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Frequently Asked Questions

What is Title I?

Title I is a federally-funded program that was created to broaden and strengthen educational programs for children who need additional instruction in basic and higher-order thinking skills. Federal funds are distributed to each state, which in turn are distributed to school districts by the Pennsylvania Department of Education. The state administers the program and evaluates the school districts to ensure that federal and state guidelines are met. The Shikellamy School District uses these federal funds to provide services for students who need additional support in reading. Title I Reading is not part of our Special Education Program, which is separately funded and has unique guidelines for children with different needs.


Our Title I Program is offered as a supplement to instruction, not as a substitute for reading instruction in the regular classroom. The Title I program provides the corrective action needed to encourage progress and successful educational growth.  Studies have shown that children with difficulties in reading may experience repeated failures in the classroom, which may lead to feelings of frustration and low self-esteem. The Title I program was established to enable these students to develop competence in reading, a more positive self-image, and to increase their success and enjoyment in the regular education classroom.

What are the goals of Title I?

The Title I Reading program strives to meet the following goals:

  • To ensure success in reading in the regular classroom setting
  • To attain grade-level proficiency in reading
  •  To improve achievement and success in both basic and more advanced skills in all academic areas

What does a reading specialist do?

The reading specialist’s main role in the Title I program is to reteach, reinforce, and provide practice to ensure that the reading skills introduced by the classroom teacher are learned, used, and transferred to the students’ daily work. Reading specialists attempt to provide guidance and successful experiences in reading so that each student is able to make progress and improve self-confidence. They collaborate with the classroom teacher on a regular basis to share student progress and to design lessons that supplement the reading instruction in the regular classroom. Reading specialist also provide parents with ways to help their children their children improve in reading through open house events, parent-teacher conferences, and Title I parent meetings.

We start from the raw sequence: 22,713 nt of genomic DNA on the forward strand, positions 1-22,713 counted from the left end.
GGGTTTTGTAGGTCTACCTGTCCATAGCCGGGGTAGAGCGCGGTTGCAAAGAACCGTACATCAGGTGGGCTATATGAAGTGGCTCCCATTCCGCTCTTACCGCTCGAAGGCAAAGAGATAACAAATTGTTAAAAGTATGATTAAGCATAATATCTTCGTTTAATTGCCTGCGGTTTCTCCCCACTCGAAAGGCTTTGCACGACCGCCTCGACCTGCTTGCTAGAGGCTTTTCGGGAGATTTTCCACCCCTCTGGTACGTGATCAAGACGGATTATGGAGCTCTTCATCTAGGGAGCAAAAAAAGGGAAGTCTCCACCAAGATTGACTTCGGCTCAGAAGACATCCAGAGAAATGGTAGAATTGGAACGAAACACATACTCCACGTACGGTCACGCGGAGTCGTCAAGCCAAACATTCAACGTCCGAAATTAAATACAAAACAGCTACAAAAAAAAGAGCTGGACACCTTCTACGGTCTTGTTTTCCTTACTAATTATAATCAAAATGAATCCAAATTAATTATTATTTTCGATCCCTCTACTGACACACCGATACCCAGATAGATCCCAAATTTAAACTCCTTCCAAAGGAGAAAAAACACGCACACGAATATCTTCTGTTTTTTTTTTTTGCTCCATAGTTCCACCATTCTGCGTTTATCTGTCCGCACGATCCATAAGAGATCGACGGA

How can I help my child?

Parents play a crucial part in the successful educational experiences of their children. By working together, teachers and parents can try to ensure that children have a positive learning experience, both at home and at school.  


You can help your child in the following ways:

  • Take an interest in your child’s schoolwork every day.
  • Make sure your child completes homework assignments.
  • Read to your child and encourage him/her to read to you.
  • Ask questions before, during, and after reading, such as:
    • What do you think this book will be about?
    • What do you think will happen next?
    • Name/describe the characters, setting, problem, solution.
  • Monitor how much time your child spends on electronics, including TV and video games.
  • Set a reasonable bedtime hour for your child.
  • Learn about your child’s Title I reading program by attending parent meetings.

What are sight words/high frequency words/popcorn words?

Most teachers use both these terms interchangeably to describe the easy words that occur frequently in texts. However, technically, there is slight difference between "sight words" and "high frequency words."

High frequency words are words that most frequently occur in written text. Words such as the, a, to, from, and for are examples of high frequency words. Many high frequency words cannot be sounded out easily, so it is important that students learn these words from memory.

Sight words are words that recognized instantly and pronounced without sounding out the word.  Sight words can include high frequency words (the, a, to) but can also include words like elevator and hippopotamus if students can read them automatically without hesitation.

The term "popcorn words" is a student-friendly name for high frequency words. It reminds students that these words "pop up" in the text all the time.